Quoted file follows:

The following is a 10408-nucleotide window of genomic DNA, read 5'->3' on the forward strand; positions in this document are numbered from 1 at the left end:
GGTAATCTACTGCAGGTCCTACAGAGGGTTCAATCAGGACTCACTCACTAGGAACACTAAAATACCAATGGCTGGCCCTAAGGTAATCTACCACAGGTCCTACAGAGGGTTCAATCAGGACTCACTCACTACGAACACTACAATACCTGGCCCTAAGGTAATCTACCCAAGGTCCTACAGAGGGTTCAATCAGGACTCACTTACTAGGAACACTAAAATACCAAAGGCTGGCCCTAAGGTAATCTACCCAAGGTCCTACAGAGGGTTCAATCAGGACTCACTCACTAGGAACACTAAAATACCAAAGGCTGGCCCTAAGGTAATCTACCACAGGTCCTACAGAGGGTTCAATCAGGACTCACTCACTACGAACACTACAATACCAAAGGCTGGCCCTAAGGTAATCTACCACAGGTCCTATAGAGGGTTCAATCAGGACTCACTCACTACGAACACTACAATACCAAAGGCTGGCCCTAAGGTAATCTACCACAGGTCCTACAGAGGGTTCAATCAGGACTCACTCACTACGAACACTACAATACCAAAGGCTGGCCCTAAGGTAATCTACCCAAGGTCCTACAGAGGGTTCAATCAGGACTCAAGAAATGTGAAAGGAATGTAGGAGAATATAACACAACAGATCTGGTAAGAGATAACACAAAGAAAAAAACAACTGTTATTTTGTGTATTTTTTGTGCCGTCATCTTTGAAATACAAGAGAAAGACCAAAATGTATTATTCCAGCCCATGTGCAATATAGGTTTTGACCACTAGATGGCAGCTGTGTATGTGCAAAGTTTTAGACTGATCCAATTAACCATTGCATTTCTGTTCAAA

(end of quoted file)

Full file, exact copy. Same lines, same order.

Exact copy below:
The following is a 10408-nucleotide window of genomic DNA, read 5'->3' on the forward strand; positions in this document are numbered from 1 at the left end:
GGTAATCTACTGCAGGTCCTACAGAGGGTTCAATCAGGACTCACTCACTAGGAACACTAAAATACCAATGGCTGGCCCTAAGGTAATCTACCACAGGTCCTACAGAGGGTTCAATCAGGACTCACTCACTACGAACACTACAATACCTGGCCCTAAGGTAATCTACCCAAGGTCCTACAGAGGGTTCAATCAGGACTCACTTACTAGGAACACTAAAATACCAAAGGCTGGCCCTAAGGTAATCTACCCAAGGTCCTACAGAGGGTTCAATCAGGACTCACTCACTAGGAACACTAAAATACCAAAGGCTGGCCCTAAGGTAATCTACCACAGGTCCTACAGAGGGTTCAATCAGGACTCACTCACTACGAACACTACAATACCAAAGGCTGGCCCTAAGGTAATCTACCACAGGTCCTATAGAGGGTTCAATCAGGACTCACTCACTACGAACACTACAATACCAAAGGCTGGCCCTAAGGTAATCTACCACAGGTCCTACAGAGGGTTCAATCAGGACTCACTCACTACGAACACTACAATACCAAAGGCTGGCCCTAAGGTAATCTACCCAAGGTCCTACAGAGGGTTCAATCAGGACTCAAGAAATGTGAAAGGAATGTAGGAGAATATAACACAACAGATCTGGTAAGAGATAACACAAAGAAAAAAACAACTGTTATTTTGTGTATTTTTTGTGCCGTCATCTTTGAAATACAAGAGAAAGACCAAAATGTATTATTCCAGCCCATGTGCAATATAGGTTTTGACCACTAGATGGCAGCTGTGTATGTGCAAAGTTTTAGACTGATCCAATTAACCATTGCATTTCTGTTCAAA